Cablegate: Uganda: The International Component of President Museveni's

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1. (SBU) Summary: A look inside Ugandan President Yoweri
Museveni's in-box reveals a range of international and regional
issues, many where the U.S. also has interests. Museveni's
immediate "to-do" list includes repairing relations with the
Democratic Republic of Congo, to gain its cooperation to resolve the
21-year-old conflict with the Lord's Resistance Army currently
camped out in Garamba National Park, Congo; countering the
activities of the Khartoum Government through support for the
Government of Southern Sudan and the faltering Comprehensive Peace
Agreement; and establishing security and a political transition in
Somalia. His longer-term in-box includes strengthening the
leadership of like-minded African countries, East African economic
integration, and combating climate change through poverty
alleviation. Museveni's domestic priorities include readying the
playing field for a fourth presidential term and preparing to host
the Commonwealth Heads of State Meeting. Museveni never hesitates
to find platforms to explain his deeply-held positions and actions
on his priority items. End Summary.

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2. (SBU) Museveni believes the resolution of the 21-year-old
conflict with the Lord's Resistance Army (LRA) depends on assistance
from Khartoum and the Democratic Republic of Congo (DRC). Over a
year into the peace process, Museveni's patience is wearing thin.
He welcomed U.S. statements that the Juba Peace Process could not go
on endlessly. He believes that the LRA needs to be under pressure
with a deadline and physically encircled for its leaders Joseph Kony
and Vincent Otti to consider seriously Uganda's offer of a
soft-landing. To this end, Uganda has been reaching out
continuously to Congolese President Joseph Kabila. His efforts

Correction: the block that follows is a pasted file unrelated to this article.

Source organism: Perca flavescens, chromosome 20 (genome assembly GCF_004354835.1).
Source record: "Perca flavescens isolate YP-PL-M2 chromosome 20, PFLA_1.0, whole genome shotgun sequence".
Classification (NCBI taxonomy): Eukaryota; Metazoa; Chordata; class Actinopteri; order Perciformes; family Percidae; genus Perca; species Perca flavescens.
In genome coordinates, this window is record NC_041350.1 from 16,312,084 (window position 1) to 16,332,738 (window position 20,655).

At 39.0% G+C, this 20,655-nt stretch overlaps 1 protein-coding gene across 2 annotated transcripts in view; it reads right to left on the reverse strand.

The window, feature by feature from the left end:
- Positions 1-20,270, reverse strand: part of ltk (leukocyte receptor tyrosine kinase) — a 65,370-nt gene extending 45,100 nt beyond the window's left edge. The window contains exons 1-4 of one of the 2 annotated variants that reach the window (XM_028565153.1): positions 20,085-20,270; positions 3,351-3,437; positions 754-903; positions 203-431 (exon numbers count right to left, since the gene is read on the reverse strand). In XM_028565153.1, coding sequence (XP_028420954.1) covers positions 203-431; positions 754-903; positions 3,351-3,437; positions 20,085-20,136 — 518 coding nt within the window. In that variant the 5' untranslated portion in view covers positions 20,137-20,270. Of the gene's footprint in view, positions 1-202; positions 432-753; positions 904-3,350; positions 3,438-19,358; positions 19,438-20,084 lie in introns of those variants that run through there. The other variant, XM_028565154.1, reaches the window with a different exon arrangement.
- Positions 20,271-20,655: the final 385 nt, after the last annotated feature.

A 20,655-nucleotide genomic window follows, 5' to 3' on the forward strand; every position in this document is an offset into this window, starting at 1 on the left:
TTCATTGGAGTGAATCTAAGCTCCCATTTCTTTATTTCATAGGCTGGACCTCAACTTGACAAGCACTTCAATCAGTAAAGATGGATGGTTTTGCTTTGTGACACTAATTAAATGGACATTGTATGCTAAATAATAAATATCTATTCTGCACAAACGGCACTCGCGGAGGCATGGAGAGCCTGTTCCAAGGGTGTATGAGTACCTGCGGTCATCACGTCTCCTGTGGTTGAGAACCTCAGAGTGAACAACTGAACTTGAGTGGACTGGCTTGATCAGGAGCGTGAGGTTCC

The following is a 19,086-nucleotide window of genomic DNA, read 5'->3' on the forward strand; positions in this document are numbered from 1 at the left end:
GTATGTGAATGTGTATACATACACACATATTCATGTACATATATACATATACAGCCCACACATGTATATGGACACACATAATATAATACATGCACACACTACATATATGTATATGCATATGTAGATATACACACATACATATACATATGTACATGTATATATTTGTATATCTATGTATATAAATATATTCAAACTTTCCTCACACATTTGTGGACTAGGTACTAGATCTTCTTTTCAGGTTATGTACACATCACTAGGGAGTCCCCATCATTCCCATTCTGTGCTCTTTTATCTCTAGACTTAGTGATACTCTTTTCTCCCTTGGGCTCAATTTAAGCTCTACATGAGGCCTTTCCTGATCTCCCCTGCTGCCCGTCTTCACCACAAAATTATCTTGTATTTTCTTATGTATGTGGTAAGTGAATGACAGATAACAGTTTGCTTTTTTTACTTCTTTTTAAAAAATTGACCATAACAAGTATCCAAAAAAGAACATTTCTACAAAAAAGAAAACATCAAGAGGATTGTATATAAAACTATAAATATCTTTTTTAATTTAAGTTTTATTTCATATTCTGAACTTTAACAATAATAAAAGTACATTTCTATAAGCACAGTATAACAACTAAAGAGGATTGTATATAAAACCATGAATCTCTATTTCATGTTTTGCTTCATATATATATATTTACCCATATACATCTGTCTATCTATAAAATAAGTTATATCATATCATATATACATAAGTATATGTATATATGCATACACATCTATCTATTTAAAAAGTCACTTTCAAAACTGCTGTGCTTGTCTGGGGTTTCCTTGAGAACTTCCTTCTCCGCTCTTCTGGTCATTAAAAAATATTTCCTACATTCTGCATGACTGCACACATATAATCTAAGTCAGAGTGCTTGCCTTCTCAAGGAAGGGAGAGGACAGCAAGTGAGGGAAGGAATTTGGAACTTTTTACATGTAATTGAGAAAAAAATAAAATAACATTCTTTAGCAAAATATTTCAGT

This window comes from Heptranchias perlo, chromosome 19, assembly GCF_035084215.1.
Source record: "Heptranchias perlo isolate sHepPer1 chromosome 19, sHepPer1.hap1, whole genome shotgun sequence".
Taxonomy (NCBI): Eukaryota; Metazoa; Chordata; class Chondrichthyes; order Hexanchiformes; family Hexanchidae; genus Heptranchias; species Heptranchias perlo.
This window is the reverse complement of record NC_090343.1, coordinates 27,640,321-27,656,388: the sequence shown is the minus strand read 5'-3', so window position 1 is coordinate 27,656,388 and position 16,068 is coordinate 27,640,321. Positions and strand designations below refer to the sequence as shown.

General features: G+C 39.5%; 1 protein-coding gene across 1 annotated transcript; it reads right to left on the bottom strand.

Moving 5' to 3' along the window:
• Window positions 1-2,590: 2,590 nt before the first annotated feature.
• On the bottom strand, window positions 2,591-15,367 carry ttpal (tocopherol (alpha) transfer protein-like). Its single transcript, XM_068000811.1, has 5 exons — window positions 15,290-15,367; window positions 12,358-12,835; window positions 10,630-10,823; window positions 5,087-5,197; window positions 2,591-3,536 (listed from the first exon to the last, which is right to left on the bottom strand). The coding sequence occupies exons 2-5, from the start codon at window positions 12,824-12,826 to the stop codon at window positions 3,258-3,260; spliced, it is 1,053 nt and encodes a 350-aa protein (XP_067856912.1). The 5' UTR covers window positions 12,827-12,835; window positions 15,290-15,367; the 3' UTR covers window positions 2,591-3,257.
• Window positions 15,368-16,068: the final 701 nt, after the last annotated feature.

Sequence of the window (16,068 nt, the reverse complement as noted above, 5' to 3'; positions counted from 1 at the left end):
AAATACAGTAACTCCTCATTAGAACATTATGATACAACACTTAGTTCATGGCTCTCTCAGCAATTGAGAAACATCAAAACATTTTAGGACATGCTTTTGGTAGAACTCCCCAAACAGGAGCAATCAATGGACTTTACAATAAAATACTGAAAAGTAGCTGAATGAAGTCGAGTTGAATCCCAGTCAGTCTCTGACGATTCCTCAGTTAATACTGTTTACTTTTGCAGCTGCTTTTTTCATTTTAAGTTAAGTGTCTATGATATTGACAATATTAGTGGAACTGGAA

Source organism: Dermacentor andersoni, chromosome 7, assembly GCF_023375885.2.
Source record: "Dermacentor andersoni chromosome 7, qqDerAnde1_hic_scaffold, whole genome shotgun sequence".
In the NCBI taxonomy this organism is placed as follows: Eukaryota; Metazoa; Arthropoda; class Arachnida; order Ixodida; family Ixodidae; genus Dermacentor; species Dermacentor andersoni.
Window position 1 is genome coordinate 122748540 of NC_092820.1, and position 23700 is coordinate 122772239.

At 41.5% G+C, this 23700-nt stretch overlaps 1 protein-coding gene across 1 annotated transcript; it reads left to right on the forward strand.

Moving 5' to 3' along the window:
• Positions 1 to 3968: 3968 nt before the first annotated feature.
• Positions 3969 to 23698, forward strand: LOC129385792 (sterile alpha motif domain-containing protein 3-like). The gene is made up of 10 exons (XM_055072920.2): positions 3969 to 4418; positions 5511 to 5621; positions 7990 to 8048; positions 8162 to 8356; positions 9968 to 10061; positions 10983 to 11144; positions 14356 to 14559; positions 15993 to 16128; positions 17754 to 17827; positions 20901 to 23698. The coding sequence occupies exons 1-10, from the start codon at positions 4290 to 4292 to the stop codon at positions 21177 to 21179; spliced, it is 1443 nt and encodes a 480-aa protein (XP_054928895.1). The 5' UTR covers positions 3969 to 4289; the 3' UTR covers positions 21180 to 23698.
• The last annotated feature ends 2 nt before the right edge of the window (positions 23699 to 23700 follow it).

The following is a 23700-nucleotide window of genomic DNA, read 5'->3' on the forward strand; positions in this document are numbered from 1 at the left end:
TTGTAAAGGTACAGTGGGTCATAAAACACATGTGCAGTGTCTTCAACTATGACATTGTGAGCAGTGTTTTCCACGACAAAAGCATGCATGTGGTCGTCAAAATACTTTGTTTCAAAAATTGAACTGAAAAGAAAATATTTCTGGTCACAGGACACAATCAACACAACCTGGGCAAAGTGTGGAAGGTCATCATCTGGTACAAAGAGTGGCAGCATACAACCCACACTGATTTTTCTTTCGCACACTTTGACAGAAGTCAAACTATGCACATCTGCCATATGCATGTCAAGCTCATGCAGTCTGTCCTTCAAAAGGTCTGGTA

finally paid off at the Uganda-Congo summit in Arusha in September
when Kabila promised to take action against the LRA in January 2008
if there were no progress at the negotiating table. Museveni
welcomed the pledge, but is skeptical that Kabila can or will follow
through. Museveni views the U.S. as having leverage over Kabila and
wants us to help hold Kabila to his promise.

3. (SBU) If Congolese forces cannot take on the LRA militarily,
Museveni wants, at a minimum, for the LRA to fulfill its commitment
to assemble at Rikwangba. This would require the DRC Government to
tell the LRA it is no longer welcome at Garamba and that the LRA
should move its forces to Rikwangba assembly area. Museveni
believes that this will help build confidence among the
internally-displaced persons in Uganda that the LRA wants peace, but
also would put the group closer to Uganda, where its activities can
be monitored and individual members would be able to break away.
This would also put pressure on the LRA leadership to make peace.
Museveni is anxious to settle ongoing border problems in the Lake
Albert region and use joint oil exploration as a means to further
economic cooperation with DRC and decrease tensions. (Note: Embassy
believes the LRA is highly unlikely to assemble at Rikwangba, absent
a peace deal, even if the DRC were to tell the LRA to move. End

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4. (SBU) Museveni has told A/S Frazer and other visiting
delegations that "behind everything is Sudan, Sudan, Sudan, Sudan."
Museveni knows that he needs the cooperation of both the Khartoum
and Southern Sudanese Governments to resolve the LRA problem. He
also views the Khartoum Government as spreading what he calls "Arab
fundamentalism" in the region (within Sudan, northern Uganda, and
Somalia). Because Khartoum provided significant support in the past
to the LRA, Museveni remains deeply suspicious that Sudan is keeping